The 17th edition of the race will rake place between 5-12 September.
Since the Tour of Britain returned on the calendar in 2004, no other team has been as successful as Deceuninck – Quick-Step, who racked up a total of 22 stage wins with 15 different riders, in addition to two triumphs in the general classification, the most recent of these being brought by Julian Alaphilippe in 2018, at his very first participation there.
The World Champion will be back at the start, just one week after riding to his first ever Bretagne Classic podium, and will be joined by another rider who has tasted success at the Tour of Britain, Mark Cavendish. The 36-year-old Manxman has a total of ten stage victories there and will look to add to this impressive tally next week, on a team that will also include Davide Ballerini, Tim Declercq, Mikkel Honoré and Yves Lampaert.
The route will be particularly hard this year, with two stages standing out as having the potential to create some big gaps between the contenders: the 18.2km team time trial from Llandilo to the National Botanic Garden of Wales, held over an undulating course, and the brutal finish on Great Orme, a 1.9km climb averaging 9.8%, which the riders will tackle just twenty-four hours later, at the end of the longest stage of this edition.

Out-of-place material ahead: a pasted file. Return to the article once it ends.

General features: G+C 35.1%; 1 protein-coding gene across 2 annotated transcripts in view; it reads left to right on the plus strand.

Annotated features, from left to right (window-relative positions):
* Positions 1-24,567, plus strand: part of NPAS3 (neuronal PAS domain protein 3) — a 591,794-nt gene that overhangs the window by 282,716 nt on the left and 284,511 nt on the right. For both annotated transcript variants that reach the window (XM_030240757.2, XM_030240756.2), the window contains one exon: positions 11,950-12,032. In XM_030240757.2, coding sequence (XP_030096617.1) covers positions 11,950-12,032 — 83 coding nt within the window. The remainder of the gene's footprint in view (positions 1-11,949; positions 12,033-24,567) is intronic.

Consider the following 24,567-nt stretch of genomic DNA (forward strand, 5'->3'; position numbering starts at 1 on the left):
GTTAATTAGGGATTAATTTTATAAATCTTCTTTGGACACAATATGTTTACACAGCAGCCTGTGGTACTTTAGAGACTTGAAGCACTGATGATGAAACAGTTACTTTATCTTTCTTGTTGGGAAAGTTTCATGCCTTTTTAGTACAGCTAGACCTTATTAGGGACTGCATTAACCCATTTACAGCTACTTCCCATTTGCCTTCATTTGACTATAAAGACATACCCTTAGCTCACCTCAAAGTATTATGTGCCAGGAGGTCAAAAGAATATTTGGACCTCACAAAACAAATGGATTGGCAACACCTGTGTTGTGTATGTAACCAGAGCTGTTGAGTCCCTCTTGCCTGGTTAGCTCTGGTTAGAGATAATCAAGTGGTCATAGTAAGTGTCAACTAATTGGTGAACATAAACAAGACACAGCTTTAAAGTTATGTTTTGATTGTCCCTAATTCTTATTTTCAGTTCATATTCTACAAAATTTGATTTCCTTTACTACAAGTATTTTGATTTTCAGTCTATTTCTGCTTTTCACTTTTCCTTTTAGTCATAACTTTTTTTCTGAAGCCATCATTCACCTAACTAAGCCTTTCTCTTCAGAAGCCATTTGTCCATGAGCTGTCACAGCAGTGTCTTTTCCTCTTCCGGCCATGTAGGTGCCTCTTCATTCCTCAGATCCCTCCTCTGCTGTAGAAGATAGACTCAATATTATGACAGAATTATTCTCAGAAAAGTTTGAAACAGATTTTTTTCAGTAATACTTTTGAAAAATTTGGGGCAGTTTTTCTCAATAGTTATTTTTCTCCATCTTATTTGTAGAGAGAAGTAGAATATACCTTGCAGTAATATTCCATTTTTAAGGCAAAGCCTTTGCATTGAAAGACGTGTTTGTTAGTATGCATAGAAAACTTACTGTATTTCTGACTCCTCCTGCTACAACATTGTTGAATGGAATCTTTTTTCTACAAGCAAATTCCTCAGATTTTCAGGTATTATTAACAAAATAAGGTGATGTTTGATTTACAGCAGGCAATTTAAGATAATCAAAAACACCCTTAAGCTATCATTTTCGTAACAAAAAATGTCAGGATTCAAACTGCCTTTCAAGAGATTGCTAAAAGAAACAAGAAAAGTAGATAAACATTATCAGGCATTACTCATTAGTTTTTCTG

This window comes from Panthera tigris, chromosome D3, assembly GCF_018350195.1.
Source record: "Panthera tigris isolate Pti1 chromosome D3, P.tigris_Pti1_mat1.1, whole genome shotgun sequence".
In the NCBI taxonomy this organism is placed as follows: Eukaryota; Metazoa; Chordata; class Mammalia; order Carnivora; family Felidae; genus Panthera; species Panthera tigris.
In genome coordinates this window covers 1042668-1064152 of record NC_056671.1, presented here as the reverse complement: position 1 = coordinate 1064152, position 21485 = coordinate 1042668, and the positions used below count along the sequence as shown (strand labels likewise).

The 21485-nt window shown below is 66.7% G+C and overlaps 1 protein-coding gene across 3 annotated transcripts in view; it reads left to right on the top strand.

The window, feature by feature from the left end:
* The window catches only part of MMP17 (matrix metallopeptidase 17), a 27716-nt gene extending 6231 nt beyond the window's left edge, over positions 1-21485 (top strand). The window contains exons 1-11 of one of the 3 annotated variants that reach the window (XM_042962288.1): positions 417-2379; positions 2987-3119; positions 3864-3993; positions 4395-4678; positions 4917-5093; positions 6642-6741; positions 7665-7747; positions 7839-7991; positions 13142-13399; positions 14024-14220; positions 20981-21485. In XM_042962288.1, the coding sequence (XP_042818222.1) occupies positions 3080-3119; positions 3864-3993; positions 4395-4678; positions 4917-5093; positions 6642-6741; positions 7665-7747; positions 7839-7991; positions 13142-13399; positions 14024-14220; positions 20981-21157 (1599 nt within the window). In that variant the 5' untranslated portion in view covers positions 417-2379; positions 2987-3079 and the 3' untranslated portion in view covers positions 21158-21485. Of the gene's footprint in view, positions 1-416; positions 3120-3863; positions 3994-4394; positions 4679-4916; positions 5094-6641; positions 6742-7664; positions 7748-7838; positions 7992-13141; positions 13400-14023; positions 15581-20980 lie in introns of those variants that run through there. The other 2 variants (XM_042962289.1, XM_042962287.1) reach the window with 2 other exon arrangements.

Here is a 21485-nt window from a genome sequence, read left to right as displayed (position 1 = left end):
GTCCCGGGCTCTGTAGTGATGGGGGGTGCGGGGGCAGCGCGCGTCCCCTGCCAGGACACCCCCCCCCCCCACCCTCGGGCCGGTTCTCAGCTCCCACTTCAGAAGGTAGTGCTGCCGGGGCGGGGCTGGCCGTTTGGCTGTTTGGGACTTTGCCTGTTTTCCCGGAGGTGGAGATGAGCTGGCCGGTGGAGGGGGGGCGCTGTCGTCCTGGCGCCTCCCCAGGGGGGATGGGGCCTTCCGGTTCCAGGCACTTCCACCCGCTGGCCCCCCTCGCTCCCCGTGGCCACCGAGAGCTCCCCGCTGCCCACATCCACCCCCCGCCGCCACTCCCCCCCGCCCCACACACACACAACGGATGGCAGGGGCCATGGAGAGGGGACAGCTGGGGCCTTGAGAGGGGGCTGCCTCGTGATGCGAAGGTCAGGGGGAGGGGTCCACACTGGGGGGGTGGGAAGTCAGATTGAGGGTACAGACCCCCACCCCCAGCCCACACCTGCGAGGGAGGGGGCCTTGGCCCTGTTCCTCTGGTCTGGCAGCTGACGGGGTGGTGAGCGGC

“We start the race with a strong team. Julian, Mikkel and Davide have all shown a really good form in Plouay, where two of them finished on the podium, while Mark comes here with a lot of motivation after a magnificent Tour de France. Yves raced the Deutschland Tour last week and you could see the legs he had there, while Tim is Tim, everyone knows what he is capable of and will once again assume his familiar role at the front of the peloton. The route is one of the toughest in modern history, with many ascents, narrow roads and a lot of climbing every day, which will make things difficult to control”, said Deceuninck – Quick-Step sports director Geert Van Bondt.